Omega-3 in Antiarrhythmic Therapy
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Omega-3 (n-3 polyunsaturated fatty acids) has demonstrated its ability to reduce global mortality, obtaining an indication for the prevention of sudden death in patients with myocardial infarction of the anterior wall. These observations have led to the design of several clinical studies aimed at demonstrating the potential antiarrhythmic effect of omega-3. These studies have given contradictory results, probably due to differences in the populations and doses used. Observations supporting the use of omega-3 as antiarrhythmic agents come from a study in patients with post-ischaemic dilatative cardiomyopathy and carriers of implantable cardioverter defibrillators (ICDs), without cardiovascular events in the last 12 months. In this population a combination of nutraceuticals containing omega-3 (Ritmonutra®) has been able to reduce the number of ventricular and supraventricular arrhythmias without modification of the left ventricle function. Specifically, a 46% reduction of premature ventricular contractions (BEV), 54.2% of premature supraventricular contractions (BESV), 48% of BESV run and 33% of sustained or non-ventricular tachycardia were observed (all significant, p < 0.0001).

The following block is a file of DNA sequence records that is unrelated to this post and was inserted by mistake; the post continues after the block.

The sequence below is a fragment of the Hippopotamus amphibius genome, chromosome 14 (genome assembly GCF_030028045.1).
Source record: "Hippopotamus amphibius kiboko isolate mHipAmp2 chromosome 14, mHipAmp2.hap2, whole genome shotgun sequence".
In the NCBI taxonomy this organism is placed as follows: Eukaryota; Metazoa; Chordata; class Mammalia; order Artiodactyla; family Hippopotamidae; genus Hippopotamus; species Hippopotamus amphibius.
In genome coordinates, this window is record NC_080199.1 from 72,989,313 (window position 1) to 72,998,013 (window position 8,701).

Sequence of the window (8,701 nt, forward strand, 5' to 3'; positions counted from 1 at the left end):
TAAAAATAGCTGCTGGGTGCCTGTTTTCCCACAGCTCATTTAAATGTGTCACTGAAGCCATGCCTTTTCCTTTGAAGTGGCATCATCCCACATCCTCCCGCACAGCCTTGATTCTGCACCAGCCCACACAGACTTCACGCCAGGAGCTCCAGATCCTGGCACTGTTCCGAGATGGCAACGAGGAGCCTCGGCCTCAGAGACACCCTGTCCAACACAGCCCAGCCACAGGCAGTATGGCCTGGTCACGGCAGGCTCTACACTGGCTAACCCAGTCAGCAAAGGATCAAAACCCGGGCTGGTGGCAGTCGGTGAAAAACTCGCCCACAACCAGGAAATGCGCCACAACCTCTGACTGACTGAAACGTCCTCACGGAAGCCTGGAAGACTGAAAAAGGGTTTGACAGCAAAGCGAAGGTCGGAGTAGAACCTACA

In a following study, the antiarrhythmc effect of Ritmonutra® was evaluated by Holter ECG for 24 hours in patients with essential hypertension, without ischaemia, preserved left ventricular function and positive anamnesis for arrhythmia. The results showed that omega-3 treatment produced a significant reduction of ventricular and supraventricular arrhythmias compared with placebo, without modification of heart rate, intra-cardiac conduction and contractility.
A recent meta-analysis of studies conducted on omega-3 and possible reduction of cardiovascular events concluded that no significant beneficial effects are related to omega-3 treatment on reducing death for all cardiovascular events. Do these conclusions exclude omega-3 as an anti-arrhythmic?
We currently have no antiarrhythmic therapies showing a clear reduction of mortality, with the exception of amiodarone and β-blockers (β-adrenoceptor antagonists). This consideration is even more important for treatment of arrhythmias in healthy subjects, when the first goal is the relief of symptoms and improvement in quality of life. Keeping these last points in mind, the answer to the previous question is a loud ‘NO’, also taking into account the fact that omega-3, in contrast to the other antiarrhythmics, do not negatively affect myocardial contractility.
Keywordsnutraceuticals cardiac arrhythmias quality of life
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